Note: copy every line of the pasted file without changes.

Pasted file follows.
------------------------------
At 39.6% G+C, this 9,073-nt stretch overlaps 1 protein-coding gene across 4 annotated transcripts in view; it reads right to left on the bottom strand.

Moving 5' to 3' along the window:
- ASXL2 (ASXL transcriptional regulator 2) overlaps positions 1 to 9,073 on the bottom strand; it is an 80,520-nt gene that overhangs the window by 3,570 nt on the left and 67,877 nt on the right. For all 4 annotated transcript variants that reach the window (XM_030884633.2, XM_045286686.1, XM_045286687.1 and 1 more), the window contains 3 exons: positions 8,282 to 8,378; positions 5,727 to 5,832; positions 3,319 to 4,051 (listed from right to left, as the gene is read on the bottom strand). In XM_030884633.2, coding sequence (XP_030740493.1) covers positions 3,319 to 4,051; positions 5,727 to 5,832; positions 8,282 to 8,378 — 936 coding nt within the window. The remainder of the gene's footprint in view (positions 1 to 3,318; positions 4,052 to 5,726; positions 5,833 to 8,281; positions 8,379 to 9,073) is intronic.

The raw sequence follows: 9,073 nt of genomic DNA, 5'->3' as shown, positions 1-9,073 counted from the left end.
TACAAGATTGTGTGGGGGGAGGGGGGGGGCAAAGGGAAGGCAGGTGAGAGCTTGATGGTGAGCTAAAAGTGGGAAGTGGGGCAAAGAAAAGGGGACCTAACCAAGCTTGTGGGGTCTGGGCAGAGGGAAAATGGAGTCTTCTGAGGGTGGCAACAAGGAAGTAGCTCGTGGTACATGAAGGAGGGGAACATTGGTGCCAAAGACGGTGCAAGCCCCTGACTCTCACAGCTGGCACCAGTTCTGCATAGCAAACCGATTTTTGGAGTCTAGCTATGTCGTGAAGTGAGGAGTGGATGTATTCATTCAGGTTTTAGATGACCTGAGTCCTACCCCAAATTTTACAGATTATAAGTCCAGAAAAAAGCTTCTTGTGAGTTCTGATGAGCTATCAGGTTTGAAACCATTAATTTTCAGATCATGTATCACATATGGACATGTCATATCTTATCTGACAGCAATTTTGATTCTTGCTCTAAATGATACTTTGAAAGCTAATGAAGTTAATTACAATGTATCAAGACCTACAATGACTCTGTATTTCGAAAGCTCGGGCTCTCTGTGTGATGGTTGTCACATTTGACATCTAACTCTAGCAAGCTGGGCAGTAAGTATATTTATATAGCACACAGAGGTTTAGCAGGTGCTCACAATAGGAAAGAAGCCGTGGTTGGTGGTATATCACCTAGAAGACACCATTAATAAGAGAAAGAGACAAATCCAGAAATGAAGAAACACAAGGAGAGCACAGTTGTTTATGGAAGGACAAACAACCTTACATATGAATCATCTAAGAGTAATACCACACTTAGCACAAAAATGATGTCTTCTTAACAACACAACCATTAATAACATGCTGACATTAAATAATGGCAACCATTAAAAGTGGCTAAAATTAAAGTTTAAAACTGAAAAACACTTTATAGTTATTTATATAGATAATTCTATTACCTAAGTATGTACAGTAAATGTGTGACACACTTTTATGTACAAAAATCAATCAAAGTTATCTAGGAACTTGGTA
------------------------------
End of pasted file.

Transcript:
At 39.6% G+C, this 9,073-nt stretch overlaps 1 protein-coding gene across 4 annotated transcripts in view; it reads right to left on the bottom strand.

Moving 5' to 3' along the window:
- ASXL2 (ASXL transcriptional regulator 2) overlaps positions 1 to 9,073 on the bottom strand; it is an 80,520-nt gene that overhangs the window by 3,570 nt on the left and 67,877 nt on the right. For all 4 annotated transcript variants that reach the window (XM_030884633.2, XM_045286686.1, XM_045286687.1 and 1 more), the window contains 3 exons: positions 8,282 to 8,378; positions 5,727 to 5,832; positions 3,319 to 4,051 (listed from right to left, as the gene is read on the bottom strand). In XM_030884633.2, coding sequence (XP_030740493.1) covers positions 3,319 to 4,051; positions 5,727 to 5,832; positions 8,282 to 8,378 — 936 coding nt within the window. The remainder of the gene's footprint in view (positions 1 to 3,318; positions 4,052 to 5,726; positions 5,833 to 8,281; positions 8,379 to 9,073) is intronic.

The raw sequence follows: 9,073 nt of genomic DNA, 5'->3' as shown, positions 1-9,073 counted from the left end.
TACAAGATTGTGTGGGGGGAGGGGGGGGGCAAAGGGAAGGCAGGTGAGAGCTTGATGGTGAGCTAAAAGTGGGAAGTGGGGCAAAGAAAAGGGGACCTAACCAAGCTTGTGGGGTCTGGGCAGAGGGAAAATGGAGTCTTCTGAGGGTGGCAACAAGGAAGTAGCTCGTGGTACATGAAGGAGGGGAACATTGGTGCCAAAGACGGTGCAAGCCCCTGACTCTCACAGCTGGCACCAGTTCTGCATAGCAAACCGATTTTTGGAGTCTAGCTATGTCGTGAAGTGAGGAGTGGATGTATTCATTCAGGTTTTAGATGACCTGAGTCCTACCCCAAATTTTACAGATTATAAGTCCAGAAAAAAGCTTCTTGTGAGTTCTGATGAGCTATCAGGTTTGAAACCATTAATTTTCAGATCATGTATCACATATGGACATGTCATATCTTATCTGACAGCAATTTTGATTCTTGCTCTAAATGATACTTTGAAAGCTAATGAAGTTAATTACAATGTATCAAGACCTACAATGACTCTGTATTTCGAAAGCTCGGGCTCTCTGTGTGATGGTTGTCACATTTGACATCTAACTCTAGCAAGCTGGGCAGTAAGTATATTTATATAGCACACAGAGGTTTAGCAGGTGCTCACAATAGGAAAGAAGCCGTGGTTGGTGGTATATCACCTAGAAGACACCATTAATAAGAGAAAGAGACAAATCCAGAAATGAAGAAACACAAGGAGAGCACAGTTGTTTATGGAAGGACAAACAACCTTACATATGAATCATCTAAGAGTAATACCACACTTAGCACAAAAATGATGTCTTCTTAACAACACAACCATTAATAACATGCTGACATTAAATAATGGCAACCATTAAAAGTGGCTAAAATTAAAGTTTAAAACTGAAAAACACTTTATAGTTATTTATATAGATAATTCTATTACCTAAGTATGTACAGTAAATGTGTGACACACTTTTATGTACAAAAATCAATCAAAGTTATCTAGGAACTTGGTA